> There is an elephant in the room, though, of actually modeling a
      > resource-space such that it matches the nouns of the application domain, but
      > with the necessary ... formalism ... to support an REST implementation.
      > Perhaps a "resource-space-builder" [a-la a GUI builder] isn't out of the
      > question. This may be REST's hardest sell ... one needs to do some work not
      > directly related to writing code to get the thing off the ground.
      I like idea! Have you got one?

      > | parameters to a request using standard web datatypes- in this example
      > | say and XML specification plus a PNG image stream. Then pass them to the
      > | service.
      > Damn; I'm torn between getting out of the developer's way and letting her use
      > whatever tools for both XML/data-handling and http-{client,server}age she
      > wants, and the necessities of actually having a toolkit that provides value.
      > I think the right thing is to do the latter, and try to abstract it out
      > toward the former.
      > I think it's important to focus on a toolkit, rather than a framework. That
      > is: focus less on subsuming the developer's world, instead focus on providing
      > a set of small tools to be used and integrated into their world.

      See above.

      > >From recent experience building a RESTful [internal] client/server system,
      > these [were] the more useful parts we had spawned:
      > 1/ 'http[-test]-client' -- a simple [~300line] command-line wrapper around
      > the Jakarta HttpClient library, allowing manual execution of all 4 verbs:
      > e.g.:
      > # htc [-h localhost] [-p 8180] GET '/transform?created=today'
      > <xml>
      > # htc -f new-transform.xml POST /transform
      > Location: /transform/42
      > # htc GET /transform/42
      > <xml>
      > # htc DELETE /transform/42
      > 200
      > Basically: wget += [ put, post, delete ];
      > 2/ a resource/service-method mapping dispatcher -- a relatively simple
      > Servlet dispatcher which was configured by a simple text file of lines of
      > the form:
      > --
      > ### public void getTransforms( Map m )
      > GET /transform?[query-spec] in:null out:TransformList TransformService.getTransforms
      > ### public TransformUri postTransform( Transform t )
      > POST /transform in:Transform out:TransformURI TransformService.postTransform
      > ### public Transform getTransform( TransformURI turi )
      > GET /transform/1 in:TransformURI out:Transform TransformService.getTransform
      > --
      > The Dispatcher had support for:
      > * URI-pattern matching.
      > * required query paramaters which modified dispatching.
      > * input/output data validation/[un]marshaling.
      > I think the data behind this particular file is better placed in a simple
      > data structure directly in the code, in the simple case. One problem we
      > had was the seperation of the sections of this file from the 20-or-so
      > services which backed it ... they could then more easily change
      > independently, which sucks.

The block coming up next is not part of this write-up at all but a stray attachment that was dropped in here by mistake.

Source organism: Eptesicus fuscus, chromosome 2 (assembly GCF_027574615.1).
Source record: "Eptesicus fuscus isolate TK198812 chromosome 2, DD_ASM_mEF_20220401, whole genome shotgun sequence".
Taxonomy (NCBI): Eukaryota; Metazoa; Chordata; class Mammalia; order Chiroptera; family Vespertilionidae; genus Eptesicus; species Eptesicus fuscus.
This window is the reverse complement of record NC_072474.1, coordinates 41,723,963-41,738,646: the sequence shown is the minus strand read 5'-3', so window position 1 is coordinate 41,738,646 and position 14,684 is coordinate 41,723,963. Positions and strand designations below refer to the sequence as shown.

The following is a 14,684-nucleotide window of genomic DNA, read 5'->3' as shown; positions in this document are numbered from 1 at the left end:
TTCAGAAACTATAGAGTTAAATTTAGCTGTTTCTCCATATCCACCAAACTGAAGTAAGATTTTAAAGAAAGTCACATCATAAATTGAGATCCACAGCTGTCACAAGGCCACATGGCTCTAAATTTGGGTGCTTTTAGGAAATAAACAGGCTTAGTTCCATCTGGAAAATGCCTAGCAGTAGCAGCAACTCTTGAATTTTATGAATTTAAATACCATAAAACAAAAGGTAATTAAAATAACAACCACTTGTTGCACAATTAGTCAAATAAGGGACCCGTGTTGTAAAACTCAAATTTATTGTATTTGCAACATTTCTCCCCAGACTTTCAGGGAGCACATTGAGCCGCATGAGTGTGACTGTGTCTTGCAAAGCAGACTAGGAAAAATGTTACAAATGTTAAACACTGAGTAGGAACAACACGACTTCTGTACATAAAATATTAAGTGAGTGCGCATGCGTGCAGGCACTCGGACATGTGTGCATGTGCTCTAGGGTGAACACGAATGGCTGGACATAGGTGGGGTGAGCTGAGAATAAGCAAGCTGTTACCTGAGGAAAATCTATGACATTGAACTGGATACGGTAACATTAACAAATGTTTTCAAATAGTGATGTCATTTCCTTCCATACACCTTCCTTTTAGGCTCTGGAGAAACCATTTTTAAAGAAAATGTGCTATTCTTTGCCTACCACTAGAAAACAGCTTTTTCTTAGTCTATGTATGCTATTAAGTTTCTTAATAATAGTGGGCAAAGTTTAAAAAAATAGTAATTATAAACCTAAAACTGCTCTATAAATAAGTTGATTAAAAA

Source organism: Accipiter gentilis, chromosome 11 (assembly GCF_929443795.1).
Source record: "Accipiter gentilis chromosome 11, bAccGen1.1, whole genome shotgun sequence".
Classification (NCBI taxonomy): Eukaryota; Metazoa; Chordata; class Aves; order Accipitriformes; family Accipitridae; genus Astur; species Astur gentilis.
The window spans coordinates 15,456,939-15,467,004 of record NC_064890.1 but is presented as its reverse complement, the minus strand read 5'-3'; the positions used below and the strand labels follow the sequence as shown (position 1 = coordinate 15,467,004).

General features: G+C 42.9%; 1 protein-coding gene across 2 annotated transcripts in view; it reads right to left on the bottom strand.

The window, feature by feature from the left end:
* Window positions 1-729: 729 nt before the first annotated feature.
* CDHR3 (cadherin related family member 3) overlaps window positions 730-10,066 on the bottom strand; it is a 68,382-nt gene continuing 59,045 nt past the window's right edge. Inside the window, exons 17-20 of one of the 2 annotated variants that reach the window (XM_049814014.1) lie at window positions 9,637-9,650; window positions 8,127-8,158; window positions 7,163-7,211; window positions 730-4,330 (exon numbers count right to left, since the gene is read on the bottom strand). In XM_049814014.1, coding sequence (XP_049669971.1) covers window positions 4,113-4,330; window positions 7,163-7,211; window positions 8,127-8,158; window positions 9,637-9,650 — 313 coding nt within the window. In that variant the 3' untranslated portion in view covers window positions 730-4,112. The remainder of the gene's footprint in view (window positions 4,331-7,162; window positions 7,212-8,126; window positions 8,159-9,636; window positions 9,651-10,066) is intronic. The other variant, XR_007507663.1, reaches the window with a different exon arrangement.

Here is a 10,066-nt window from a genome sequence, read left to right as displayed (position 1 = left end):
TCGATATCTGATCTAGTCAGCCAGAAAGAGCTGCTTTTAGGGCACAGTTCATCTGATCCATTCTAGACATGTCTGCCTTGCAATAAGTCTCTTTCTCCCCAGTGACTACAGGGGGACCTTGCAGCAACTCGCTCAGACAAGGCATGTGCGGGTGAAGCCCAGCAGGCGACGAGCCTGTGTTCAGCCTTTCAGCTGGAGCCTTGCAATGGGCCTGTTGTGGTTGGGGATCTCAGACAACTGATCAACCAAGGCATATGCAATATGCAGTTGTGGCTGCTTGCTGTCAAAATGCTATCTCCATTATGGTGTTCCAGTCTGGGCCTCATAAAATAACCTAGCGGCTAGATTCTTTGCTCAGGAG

> In out system, we autogenerated all those in: and out: types ... but it
      > was more important that they implemented a simple interface which allowed
      > the retreival of their "xml-delegate", which was then used to do
      > [un]marshaling.
      > This is the trickiest part, for me...
      > i/ I don't want a tool that autogenerates data-carrier objects: there's
      > already too many of them, and they all suck.
      > ii/ I personally don't want to deal with XML-enabled objects anymore.

      These are looking like ways service orchestration/pipelining of requests
      in a declarative way. I think this is a key feature however:
      1) if you use HTTP/network as the only inter-service communication
      mechanism you'll be reluctant to reduce the granularity of your
      services. If you create a request abstraction that maps to HTTP and
      anything else you might have you get more flexibility.
      2) these higher-level orchestrations of services will soon want to be
      services in their own right too. How would you wrap them up?
      > 3/ A set of defined error-codes, exceptions and consistent handling. We only
      > ended up using the "common subset" of HTTP response codes... specifically:
      > 200 [ok], 201 [created], 202 [accepted], 204 [no content]
      > 400 [bad req], 401 [unauthorized], 404, 409 [object conflict]
      > 500 [server error]
      > We handled these with exceptions in java; there was one in particular that
      > we all felt sad about throwing the exception, since it wasn't an
      > exceptional case. :/ At the same time, you don't want every function
      > return value to be "HttpResponse"...
      It's a tough one. Most languages only like one return type/value from a
      function/service. Exceptions are a let-out but it starts to get messy if
      you start putting real data into exception subclasses. Putting
      HttpResponse objects thoughout you code bind the whole thing tightly to
      HTTP and the servlet infrastructure.

      Our approach has been to in effect eliminate the dichotomy of response
      code and response representation in HTTP. i.e. consider the response as
      just one value, either the code is the relevant part or the
      representation in the body is.

      > 4/ request/response logger -- we did this on the client side, but should have
      > done it on the server side, too. It was basically a fixed-size FILO queue
      > of request objects, which was trivially HTMLized. It made debugging and
      > undestanding the system a breeze.
      > * We also should have extended it to save a replayable log for testing
      > purposes, which would have been real nice.
      I guess it was because of the servlet framework that you had a clean
      single point to add the logging. To me this is one of the key pro points
      for frameworks; if abstracted well they provide a single points where
      changes can be made which have global effect.

      > 5/ ScriptableHttpXml -- a simple tool which accepted a script file with
      > directives like:
      > --
      > GET /transform/0 expect:404
      > GET /transform/-1 expect:404
      > POST /transform file:transform-test0.xml expect:201 location:test0uri
      > GET ${test0uri} expect:200 saveIn:test0data compareTo:transform-test0-get.xml